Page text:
June is gay pride month, with worldwide festivities of parades, parties and remembrance marking the occasion. Major cities in China, including Shanghai and Beijing, are celebrating gay pride month in their own unique ways. The issue of human rights, and the contemporary struggle of homosexuals the world over for acceptance and integration, is a central tenet of social responsibility. How exactly does the history of gay rights and culture in Chinese society through to today impact any future advancement for the LGBT community?
Absent the moral stigma of religion, the ancient Chinese saw homosexuality as a normal human condition. Official records document same-sex relationships in the inner court from at least the early Han Dynasty (206 B.C.-220 A.D.). Notable scholars conclude that emperors with male-sex partners were quite a common occurrence during the Han and later dynasties. The most notable gay Han emperor was Emperor Ai, who even tried to pass the throne to his lover Dongxian. A poignant story where Ai cuts off his own sleeve rather than wake Dongxian, who is sleeping on his arm, is still used today in reference to homosexuality.
Scholars during the Liu Song Dynasty of the third century claimed that homosexuality in China was as prevalent as heterosexuality. Bret Hinsch, in his history Passions of the Cut Sleeve, notes the rise of actor-prostitutes and male prostitutes starting in the Jin Dynasty. Politics and homosexuality continued to intermingle through a system of patronage similar to that of the Greek city states and Roman Empire. Older patrons would receive sexual favors and in turn guarantee political advancement for their lovers.
It was not until the Tang Dynasty (618-907 A.D.) that the homosexual community in China began to feel a pinch. It was then that the first negative term for homosexuality made its way into normal parlance. Not too long after, the Song Dynasty ended the practice of recording the male lovers of emperors and began passing bans on male prostitutes.
Regardless, these slight measures pale in comparison to the level of persecution seen during the Middle Ages in Europe and arguably many places today. Gay marriages were commonplace as late as the 17th century in the province of Fujian. Actors also continued to openly profess their same-sex relationships on stage and off. The rising influence of western religion during the Qing and Ming periods, however, resulted in a more critical eye towards homosexuals.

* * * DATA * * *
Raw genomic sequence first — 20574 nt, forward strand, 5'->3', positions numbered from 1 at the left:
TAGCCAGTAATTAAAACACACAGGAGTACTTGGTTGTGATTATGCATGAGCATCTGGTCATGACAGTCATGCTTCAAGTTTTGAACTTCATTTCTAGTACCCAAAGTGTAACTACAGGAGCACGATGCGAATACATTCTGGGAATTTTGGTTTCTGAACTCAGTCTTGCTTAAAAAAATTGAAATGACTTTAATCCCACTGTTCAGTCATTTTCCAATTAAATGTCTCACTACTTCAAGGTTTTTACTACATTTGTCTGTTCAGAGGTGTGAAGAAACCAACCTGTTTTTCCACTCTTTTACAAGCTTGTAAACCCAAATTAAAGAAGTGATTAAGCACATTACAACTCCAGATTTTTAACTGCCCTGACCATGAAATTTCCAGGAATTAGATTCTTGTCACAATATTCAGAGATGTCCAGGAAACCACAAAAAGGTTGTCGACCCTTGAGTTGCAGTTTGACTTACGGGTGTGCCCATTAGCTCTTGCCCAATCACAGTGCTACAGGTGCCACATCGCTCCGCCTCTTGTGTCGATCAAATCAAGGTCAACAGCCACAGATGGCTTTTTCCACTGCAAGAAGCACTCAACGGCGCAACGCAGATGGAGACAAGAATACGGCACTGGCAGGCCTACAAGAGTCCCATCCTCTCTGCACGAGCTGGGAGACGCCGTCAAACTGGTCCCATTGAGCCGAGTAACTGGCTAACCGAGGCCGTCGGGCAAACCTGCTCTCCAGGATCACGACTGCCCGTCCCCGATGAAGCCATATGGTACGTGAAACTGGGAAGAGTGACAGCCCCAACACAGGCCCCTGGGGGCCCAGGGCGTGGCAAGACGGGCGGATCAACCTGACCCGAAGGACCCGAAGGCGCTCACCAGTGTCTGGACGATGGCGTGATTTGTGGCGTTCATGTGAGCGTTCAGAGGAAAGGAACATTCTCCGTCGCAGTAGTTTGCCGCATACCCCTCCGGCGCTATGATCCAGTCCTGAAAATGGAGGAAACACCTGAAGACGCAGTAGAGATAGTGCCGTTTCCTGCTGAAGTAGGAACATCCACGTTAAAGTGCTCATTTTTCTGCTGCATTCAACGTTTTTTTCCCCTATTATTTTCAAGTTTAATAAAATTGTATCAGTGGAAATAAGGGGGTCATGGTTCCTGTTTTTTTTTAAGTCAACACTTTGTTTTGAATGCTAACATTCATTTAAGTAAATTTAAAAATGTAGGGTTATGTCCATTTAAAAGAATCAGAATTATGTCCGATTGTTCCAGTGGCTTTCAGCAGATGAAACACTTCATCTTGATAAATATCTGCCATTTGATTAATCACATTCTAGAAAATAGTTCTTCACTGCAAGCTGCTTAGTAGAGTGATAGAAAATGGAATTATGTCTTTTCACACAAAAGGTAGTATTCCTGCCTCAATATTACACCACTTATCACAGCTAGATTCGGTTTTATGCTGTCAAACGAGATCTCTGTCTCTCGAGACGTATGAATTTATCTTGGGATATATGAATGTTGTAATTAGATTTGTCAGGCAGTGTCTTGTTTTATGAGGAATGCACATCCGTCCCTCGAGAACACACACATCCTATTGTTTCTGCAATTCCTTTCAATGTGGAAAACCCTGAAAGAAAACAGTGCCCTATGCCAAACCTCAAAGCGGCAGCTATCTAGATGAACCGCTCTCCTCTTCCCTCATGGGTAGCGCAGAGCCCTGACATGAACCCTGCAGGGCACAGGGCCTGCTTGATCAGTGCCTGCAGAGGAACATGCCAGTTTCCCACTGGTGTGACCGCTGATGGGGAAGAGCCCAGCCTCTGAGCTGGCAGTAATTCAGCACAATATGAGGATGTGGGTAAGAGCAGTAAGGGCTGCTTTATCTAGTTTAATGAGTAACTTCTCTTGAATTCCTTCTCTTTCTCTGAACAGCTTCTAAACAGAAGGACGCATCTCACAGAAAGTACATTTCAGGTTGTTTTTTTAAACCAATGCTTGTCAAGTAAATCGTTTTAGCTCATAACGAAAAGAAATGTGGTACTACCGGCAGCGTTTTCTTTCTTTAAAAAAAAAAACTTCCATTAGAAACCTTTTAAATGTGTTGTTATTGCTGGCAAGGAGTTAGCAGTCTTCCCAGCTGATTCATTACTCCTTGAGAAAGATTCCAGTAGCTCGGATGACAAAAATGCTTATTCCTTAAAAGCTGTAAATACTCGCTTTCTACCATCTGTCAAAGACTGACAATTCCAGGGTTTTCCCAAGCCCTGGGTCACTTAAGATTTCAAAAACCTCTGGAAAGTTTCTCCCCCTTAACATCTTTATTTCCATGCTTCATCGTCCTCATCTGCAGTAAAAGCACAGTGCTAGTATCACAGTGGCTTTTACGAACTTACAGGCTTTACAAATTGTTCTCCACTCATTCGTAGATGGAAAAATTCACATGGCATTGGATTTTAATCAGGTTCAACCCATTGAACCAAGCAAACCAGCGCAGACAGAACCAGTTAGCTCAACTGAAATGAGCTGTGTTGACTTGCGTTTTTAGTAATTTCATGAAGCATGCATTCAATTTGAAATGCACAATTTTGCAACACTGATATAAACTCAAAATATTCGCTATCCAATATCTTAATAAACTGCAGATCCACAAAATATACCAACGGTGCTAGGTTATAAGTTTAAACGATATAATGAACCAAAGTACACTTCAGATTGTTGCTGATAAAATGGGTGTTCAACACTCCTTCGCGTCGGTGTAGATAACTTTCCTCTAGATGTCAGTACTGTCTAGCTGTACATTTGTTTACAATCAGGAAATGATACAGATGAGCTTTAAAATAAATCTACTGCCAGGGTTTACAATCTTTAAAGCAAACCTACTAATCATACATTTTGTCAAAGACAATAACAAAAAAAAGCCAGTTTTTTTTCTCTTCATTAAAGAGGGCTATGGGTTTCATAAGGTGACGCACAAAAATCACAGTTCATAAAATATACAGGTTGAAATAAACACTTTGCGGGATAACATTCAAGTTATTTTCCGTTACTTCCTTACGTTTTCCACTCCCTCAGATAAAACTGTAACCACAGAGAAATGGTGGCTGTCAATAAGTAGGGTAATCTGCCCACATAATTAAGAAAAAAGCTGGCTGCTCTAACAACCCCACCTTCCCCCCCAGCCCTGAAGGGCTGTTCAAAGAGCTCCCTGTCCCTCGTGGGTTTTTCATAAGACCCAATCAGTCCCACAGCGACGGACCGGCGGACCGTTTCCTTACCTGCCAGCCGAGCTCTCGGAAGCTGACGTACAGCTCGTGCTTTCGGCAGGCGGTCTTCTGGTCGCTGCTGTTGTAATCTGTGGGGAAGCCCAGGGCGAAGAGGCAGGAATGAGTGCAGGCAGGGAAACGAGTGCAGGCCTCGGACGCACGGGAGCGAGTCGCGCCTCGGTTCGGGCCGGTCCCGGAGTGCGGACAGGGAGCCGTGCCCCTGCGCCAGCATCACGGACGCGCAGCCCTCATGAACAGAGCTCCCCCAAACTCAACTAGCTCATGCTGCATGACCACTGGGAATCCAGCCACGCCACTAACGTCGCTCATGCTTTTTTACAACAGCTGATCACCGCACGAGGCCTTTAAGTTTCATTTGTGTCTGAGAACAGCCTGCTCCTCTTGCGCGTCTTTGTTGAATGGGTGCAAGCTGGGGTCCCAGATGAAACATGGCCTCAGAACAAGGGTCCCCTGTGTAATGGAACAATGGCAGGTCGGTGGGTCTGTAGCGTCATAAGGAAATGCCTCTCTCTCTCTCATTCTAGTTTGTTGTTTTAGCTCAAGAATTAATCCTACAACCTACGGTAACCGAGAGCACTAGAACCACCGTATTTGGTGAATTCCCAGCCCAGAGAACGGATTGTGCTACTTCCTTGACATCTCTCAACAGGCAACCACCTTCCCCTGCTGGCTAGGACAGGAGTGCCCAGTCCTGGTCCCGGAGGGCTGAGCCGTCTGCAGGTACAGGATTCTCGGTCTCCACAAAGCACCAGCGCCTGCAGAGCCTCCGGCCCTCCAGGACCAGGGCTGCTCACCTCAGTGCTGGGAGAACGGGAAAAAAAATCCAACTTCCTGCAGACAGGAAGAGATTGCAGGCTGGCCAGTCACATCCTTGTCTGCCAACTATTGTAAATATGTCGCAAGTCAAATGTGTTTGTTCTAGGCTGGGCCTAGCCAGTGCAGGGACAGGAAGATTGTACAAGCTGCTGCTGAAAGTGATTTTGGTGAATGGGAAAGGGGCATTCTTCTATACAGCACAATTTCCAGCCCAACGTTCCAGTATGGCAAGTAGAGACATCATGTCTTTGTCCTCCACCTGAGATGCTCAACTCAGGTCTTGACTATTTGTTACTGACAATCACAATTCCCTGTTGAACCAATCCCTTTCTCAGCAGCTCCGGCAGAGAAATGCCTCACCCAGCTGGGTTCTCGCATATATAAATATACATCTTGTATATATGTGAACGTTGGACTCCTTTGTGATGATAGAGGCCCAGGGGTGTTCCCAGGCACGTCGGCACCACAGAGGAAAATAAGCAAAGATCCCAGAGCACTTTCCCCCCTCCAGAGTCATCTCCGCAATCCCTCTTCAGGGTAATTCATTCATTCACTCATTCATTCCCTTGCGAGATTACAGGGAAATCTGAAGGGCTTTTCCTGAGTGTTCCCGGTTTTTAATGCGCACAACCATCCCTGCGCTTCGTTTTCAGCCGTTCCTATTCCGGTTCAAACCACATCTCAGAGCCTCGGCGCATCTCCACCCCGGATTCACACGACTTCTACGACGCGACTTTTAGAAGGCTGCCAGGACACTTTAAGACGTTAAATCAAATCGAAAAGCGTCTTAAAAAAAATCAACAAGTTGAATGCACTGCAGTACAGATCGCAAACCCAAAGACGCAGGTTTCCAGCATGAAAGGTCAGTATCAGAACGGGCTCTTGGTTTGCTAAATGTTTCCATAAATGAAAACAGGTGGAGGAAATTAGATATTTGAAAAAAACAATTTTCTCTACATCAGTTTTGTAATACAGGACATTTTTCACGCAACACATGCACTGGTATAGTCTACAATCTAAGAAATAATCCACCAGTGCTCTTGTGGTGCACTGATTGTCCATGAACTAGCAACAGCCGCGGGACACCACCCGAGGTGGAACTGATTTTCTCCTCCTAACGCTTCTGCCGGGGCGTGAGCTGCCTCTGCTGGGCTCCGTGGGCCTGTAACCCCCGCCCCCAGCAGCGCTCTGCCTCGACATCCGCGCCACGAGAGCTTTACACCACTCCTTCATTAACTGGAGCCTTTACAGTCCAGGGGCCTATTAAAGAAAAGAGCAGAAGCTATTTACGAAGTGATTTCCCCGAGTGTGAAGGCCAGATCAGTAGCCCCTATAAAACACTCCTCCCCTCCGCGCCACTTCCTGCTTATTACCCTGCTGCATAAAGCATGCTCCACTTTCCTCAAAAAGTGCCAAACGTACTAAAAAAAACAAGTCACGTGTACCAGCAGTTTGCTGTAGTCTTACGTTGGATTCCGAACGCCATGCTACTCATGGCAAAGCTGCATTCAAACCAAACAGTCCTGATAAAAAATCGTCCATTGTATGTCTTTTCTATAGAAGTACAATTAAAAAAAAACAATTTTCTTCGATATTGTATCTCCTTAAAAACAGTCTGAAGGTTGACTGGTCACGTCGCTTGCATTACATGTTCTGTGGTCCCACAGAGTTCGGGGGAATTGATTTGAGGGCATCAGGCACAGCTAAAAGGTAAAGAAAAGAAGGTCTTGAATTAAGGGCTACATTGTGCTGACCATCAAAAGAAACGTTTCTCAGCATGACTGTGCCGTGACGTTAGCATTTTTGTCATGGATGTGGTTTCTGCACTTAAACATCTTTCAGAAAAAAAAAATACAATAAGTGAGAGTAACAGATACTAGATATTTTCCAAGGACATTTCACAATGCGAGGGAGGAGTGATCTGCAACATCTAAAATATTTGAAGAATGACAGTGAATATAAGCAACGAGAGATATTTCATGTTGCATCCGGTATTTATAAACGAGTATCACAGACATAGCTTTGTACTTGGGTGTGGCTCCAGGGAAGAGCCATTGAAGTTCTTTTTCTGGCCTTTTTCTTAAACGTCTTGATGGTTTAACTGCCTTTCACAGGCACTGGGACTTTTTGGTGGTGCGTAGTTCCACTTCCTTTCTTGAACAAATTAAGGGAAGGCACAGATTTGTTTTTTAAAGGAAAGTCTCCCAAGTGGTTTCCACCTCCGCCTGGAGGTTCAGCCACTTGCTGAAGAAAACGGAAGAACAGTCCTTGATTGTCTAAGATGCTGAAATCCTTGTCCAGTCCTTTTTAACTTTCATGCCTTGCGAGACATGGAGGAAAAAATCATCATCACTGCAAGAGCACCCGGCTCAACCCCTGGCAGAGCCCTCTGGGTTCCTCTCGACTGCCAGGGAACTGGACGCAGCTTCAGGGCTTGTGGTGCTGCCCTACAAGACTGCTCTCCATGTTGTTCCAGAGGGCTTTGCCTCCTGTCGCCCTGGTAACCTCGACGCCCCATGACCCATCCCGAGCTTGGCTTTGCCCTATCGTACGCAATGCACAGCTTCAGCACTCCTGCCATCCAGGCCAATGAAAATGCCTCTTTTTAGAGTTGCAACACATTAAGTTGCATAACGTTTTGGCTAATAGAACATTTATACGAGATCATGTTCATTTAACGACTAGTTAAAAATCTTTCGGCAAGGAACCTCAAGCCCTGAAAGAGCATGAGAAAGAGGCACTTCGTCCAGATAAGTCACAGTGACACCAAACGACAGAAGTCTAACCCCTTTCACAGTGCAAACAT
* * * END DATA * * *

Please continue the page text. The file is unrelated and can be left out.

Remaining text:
Communist China under Mao did castrate, imprison and execute homosexuals as sexual deviants. Like many things during this time, it isn’t entirely clear to what extent this occurred. What is known is that homosexuality was not decriminalized until 1997 and was still classified as a disease through the turn of the century.
China today is still primarily atheist, so religious implications of homosexuality do not occur as often as the West. Who one loves is personal as long as they abide by the notion of filial piety. Children are expected to have sons and daughters to carry on the family name. With increasing pressure on China’s social safety net, the desire for children and grandchildren as a go-to 401K plan continues to grow. Families place pressure on China’s estimated 40 million homosexuals to get married and have kids. To counter this, as much as 80% of China’s LGBT community enter into heterosexual marriages.
Today, there is a surge of awareness of and about the LGBT community in China. Cities like Shanghai, Chengdu and Beijing are making a push through community centers, informative panels, partnerships with foreign consular offices and annual Pride events. In Shanghai, LGBT professional networking and community groups are taking root. Charlene Liu, the de-facto head of Shanghai’s gay community, has led Shanghai Pride from its infancy six years ago to today. This past April, Shanghai saw its first LGBT Corporate Diversity and Inclusion Conference. Organized by Steven Bielinski, who is also the founder of Shanghai LGBT Professionals, the Conference included leaders from Fortune 500 companies operating in China and discussed HR-led inclusive workplaces.
While few anticipate a return to the integration seen during the Han Dynasty in the near future, any stigma around homosexuality is slowly breaking down. From a social responsibility perspective, securing and protecting LGBT rights in China’s vastly comprehensive and bureaucratic employment law is not an aimless vision. In my own humble opinion, China is much better placed to integrate gay rights into everyday society than some countries in the West.